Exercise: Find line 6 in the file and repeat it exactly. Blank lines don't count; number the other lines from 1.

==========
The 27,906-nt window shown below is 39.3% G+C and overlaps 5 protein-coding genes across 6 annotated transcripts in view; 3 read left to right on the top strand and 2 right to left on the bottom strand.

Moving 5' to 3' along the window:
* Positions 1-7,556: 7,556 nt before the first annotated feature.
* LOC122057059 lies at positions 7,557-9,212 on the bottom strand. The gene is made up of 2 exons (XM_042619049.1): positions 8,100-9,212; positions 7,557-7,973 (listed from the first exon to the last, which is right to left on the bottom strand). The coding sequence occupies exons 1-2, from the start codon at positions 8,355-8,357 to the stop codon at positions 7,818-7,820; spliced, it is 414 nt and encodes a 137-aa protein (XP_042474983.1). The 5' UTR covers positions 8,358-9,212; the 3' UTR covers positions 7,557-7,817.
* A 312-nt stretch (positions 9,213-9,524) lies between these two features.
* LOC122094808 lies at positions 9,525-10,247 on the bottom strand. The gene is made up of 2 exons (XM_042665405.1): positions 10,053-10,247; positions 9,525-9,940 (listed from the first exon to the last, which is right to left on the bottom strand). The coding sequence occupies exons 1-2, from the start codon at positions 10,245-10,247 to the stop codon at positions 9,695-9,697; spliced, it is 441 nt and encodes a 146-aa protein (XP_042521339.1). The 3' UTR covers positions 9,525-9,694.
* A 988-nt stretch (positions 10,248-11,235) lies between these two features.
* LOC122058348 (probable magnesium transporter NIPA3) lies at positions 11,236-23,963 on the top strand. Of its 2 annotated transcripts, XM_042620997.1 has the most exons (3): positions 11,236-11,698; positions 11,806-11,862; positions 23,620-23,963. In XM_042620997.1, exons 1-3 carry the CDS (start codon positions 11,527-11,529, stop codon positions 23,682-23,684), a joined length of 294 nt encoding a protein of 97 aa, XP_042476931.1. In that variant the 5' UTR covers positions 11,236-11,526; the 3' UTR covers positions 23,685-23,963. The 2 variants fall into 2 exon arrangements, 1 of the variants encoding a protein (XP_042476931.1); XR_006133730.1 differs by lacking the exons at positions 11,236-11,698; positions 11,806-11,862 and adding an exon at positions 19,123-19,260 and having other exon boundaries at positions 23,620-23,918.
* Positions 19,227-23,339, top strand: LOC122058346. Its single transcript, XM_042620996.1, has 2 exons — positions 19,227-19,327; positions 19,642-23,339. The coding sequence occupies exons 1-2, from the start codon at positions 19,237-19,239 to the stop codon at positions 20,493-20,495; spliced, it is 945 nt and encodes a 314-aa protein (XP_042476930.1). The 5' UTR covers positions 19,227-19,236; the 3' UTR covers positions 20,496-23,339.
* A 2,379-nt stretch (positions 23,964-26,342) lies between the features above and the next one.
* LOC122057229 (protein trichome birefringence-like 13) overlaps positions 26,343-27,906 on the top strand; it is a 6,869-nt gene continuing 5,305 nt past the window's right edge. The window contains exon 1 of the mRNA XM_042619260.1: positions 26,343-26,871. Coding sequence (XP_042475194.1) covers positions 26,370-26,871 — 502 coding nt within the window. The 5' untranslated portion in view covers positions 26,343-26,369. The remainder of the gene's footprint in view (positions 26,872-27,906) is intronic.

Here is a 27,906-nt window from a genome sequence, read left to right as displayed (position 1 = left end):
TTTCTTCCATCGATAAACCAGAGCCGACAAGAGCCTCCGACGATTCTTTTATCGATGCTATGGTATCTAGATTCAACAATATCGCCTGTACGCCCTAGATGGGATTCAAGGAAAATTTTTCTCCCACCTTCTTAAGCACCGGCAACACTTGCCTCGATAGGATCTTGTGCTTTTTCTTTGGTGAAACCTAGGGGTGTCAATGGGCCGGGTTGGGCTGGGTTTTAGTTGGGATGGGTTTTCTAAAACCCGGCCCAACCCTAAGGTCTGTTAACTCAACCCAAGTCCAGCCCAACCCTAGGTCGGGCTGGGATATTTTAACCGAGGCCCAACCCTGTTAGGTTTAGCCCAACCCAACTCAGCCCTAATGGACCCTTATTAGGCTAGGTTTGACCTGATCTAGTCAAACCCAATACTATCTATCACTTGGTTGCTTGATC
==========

* LOC122094808 lies at positions 9,525-10,247 on the bottom strand. The gene is made up of 2 exons (XM_042665405.1): positions 10,053-10,247; positions 9,525-9,940 (listed from the first exon to the last, which is right to left on the bottom strand). The coding sequence occupies exons 1-2, from the start codon at positions 10,245-10,247 to the stop codon at positions 9,695-9,697; spliced, it is 441 nt and encodes a 146-aa protein (XP_042521339.1). The 3' UTR covers positions 9,525-9,694.